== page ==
We know that how we talk to each other matters and can greatly affect our relationships. But what about our own thoughts and how that can impact our relationship with ourselves?
We all carry on some form of inner dialogue – whether it’s as simple as motivating ourselves to accomplish a task or more involved like analysing how we performed on an assignment at work. Self-talk is that internal voice that we are hearing, and what that voice has to say can have a greater influence than we may realize.
According to Dr Claudia Cobon, a Senior Clinical Psychologist at Solstice, the way we talk to ourselves “can impact our mental health, in that it impacts how we feel, our motivation, our ability to do activities and engage with others.”
Often times that inner critic can be judgemental. As humans we have a propensity to lean towards the negative in our thoughts. Whether that is “remembering negative information, talking to ourselves in a harsher way that we would talk to others, ruminating on our failures, and sometimes anticipating the worst,” says Dr Cobon.
“Being aware of this internal voice is really important,” she explains.
Not only is more positive self-talk just a nicer way to treat ourselves, it can also carry a myriad of benefits that can effect everything from our self-esteem to our relationships.
“Being able to talk to ourselves in a positive way has been shown to increase overall wellbeing, improve mood, make us feel more connected and more resilient,” cites Dr Cobon. “There is research to show creating a kinder, more compassionate internal voice can increase our general wellbeing, improve our satisfaction with relationships, improve mood and self-worth, manage anxiety symptoms and lower anxiety levels, improve our body image, increase motivation, performance and productivity. It can also help us learn better and be more resilient through adversity.”
When there’s so much negativity swirling around us, it can be hard to keep our thoughts optimistic, but there are ways to limit our negative talk.
“I like to encourage my clients to think about talking to themselves in a more compassionate, rather than just a necessarily positive way,” says Dr Cobon.
Think of how you would speak to another person in a similar situation, such as a loved one, she says.
“Write down these compassionate thoughts, so that they can become more accessible for you in times of need.”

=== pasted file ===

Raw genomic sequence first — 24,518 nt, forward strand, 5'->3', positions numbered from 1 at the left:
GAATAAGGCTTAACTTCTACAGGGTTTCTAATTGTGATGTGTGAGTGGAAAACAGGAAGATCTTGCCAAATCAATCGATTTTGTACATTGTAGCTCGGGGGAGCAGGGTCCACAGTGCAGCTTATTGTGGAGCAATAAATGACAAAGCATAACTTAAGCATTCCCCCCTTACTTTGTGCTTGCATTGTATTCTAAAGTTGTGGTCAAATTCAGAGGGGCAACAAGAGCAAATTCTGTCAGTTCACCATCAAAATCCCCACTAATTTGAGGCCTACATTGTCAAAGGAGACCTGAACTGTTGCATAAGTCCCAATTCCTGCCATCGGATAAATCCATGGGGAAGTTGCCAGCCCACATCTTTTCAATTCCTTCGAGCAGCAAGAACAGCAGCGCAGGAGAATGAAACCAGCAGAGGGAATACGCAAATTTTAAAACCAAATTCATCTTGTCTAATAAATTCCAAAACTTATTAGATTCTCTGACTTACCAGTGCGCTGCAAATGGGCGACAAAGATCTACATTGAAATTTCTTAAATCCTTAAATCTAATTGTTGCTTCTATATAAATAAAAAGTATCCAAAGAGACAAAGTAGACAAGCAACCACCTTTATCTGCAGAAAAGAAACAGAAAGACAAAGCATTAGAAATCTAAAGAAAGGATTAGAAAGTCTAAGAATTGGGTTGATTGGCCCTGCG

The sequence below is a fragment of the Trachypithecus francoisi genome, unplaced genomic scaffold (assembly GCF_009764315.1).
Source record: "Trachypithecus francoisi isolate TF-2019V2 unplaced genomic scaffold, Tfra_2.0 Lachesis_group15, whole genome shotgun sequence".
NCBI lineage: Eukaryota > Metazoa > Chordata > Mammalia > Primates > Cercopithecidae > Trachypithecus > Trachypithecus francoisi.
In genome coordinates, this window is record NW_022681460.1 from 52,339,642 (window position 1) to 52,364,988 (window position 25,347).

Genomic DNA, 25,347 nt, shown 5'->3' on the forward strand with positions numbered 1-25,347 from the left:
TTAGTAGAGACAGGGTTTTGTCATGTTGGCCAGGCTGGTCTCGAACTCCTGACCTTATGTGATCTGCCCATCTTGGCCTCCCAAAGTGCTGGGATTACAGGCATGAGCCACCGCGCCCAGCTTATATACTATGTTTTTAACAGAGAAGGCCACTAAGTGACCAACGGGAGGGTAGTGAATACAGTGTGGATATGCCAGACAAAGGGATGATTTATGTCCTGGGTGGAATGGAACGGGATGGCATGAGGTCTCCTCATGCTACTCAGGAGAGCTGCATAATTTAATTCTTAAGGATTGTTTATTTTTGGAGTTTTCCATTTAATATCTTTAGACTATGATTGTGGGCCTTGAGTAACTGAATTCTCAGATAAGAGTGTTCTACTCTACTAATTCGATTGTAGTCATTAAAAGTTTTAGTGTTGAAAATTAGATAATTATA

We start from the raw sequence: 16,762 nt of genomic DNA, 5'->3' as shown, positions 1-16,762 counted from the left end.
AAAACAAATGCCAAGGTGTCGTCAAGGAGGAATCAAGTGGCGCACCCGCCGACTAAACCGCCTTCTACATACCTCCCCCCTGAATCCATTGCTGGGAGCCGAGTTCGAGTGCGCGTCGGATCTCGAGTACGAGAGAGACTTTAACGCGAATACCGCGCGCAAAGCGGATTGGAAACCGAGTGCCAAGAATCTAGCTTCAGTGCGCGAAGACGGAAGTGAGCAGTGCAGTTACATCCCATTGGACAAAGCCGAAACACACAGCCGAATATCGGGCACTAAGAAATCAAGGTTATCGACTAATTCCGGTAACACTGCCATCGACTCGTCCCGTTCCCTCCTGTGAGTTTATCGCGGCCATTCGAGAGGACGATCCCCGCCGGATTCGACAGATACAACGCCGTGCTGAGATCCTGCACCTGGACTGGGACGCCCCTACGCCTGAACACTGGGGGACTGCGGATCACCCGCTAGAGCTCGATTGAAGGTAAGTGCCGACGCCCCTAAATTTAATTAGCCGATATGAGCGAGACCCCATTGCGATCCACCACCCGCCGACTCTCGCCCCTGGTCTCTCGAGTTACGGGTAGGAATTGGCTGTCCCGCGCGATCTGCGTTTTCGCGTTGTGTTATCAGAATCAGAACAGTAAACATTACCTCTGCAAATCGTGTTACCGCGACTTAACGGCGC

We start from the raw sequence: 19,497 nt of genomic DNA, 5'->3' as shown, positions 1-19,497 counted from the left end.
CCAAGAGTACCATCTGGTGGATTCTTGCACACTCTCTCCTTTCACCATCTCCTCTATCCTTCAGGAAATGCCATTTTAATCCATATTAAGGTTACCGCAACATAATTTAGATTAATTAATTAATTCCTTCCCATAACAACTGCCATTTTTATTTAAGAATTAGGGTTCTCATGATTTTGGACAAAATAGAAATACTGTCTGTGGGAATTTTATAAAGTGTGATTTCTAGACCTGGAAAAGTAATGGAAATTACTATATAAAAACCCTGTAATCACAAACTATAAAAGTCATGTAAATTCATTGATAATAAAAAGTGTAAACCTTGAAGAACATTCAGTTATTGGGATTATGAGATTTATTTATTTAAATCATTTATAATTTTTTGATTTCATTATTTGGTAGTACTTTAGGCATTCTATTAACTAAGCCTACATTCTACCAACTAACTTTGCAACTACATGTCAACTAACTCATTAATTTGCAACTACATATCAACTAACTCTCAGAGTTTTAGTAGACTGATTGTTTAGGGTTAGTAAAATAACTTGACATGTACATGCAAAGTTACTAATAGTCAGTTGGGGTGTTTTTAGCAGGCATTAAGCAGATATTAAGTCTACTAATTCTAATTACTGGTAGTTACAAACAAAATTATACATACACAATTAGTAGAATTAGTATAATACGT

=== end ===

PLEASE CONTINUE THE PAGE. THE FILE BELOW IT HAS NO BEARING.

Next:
Dr Cobon also suggests using strategies from Cognitive Behaviour Therapy, where we “learn to identify thoughts that are making us feel sad or anxious and challenge those thoughts to get a more helpful, realistic perspective on the situation.”
One of the biggest advantages of engaging in more positive and compassionate self-talk is the way it can teach us to manage our emotions when times get tough and help us get through difficult situations.
“Being self-critical activates stress hormones, which in turn impairs our performance, makes us want to avoid situations or people, or escape into unhealthy behaviours,” warns Dr Cobon. “Self-criticism is particularly harmful when we fail, make mistakes, or are faced with challenges, because it then becomes a self-defeating cycle making us feel much worse about ourselves.”
While we may still find ourselves in difficult situations, having self-compassion and focusing on positive self-talk “activates our soothing system” and “makes us feel calmer and stronger in the face of a stressor,” she encourages.
When we are able to confidently approach a stressful situation we can better come up with solutions including better self-care, asking for help or support, or coming up with ideas to resolve the issues we are facing.
“We also become more resilient following failure, as we are able to recognise that making mistakes and failing is a normal part of the human experience, making it more likely we will learn and grow,” she says.
However, if over time negative thoughts continue to creep in and no amount of trying to be more compassionate with ourselves keeps them at bay, there are resources to help. It can be overwhelming when we are trying to cope with a build-up of stressors or when a serious event takes place.
“This overloading of stress can reduce our ability to be aware of our self-talk, and even if we are aware, it may be very hard to manage these thoughts,” cautions Dr Cobon. “In these situations we may start to have very negative thoughts about the situation we are in, ourselves, or find it hard to feel hopeful about the future.”
Things to look out for include losing pleasure in activities we once enjoyed, isolating ourselves from family and friends, any change in eating or sleeping habits, or a lack of motivation and increase in unhealthy behaviours (i.e. consuming more alcohol or drugs). Any thoughts about not wanting to be here or hurting ourselves are also an indicator that we should seek help from a mental health professional, Dr Cobon advises.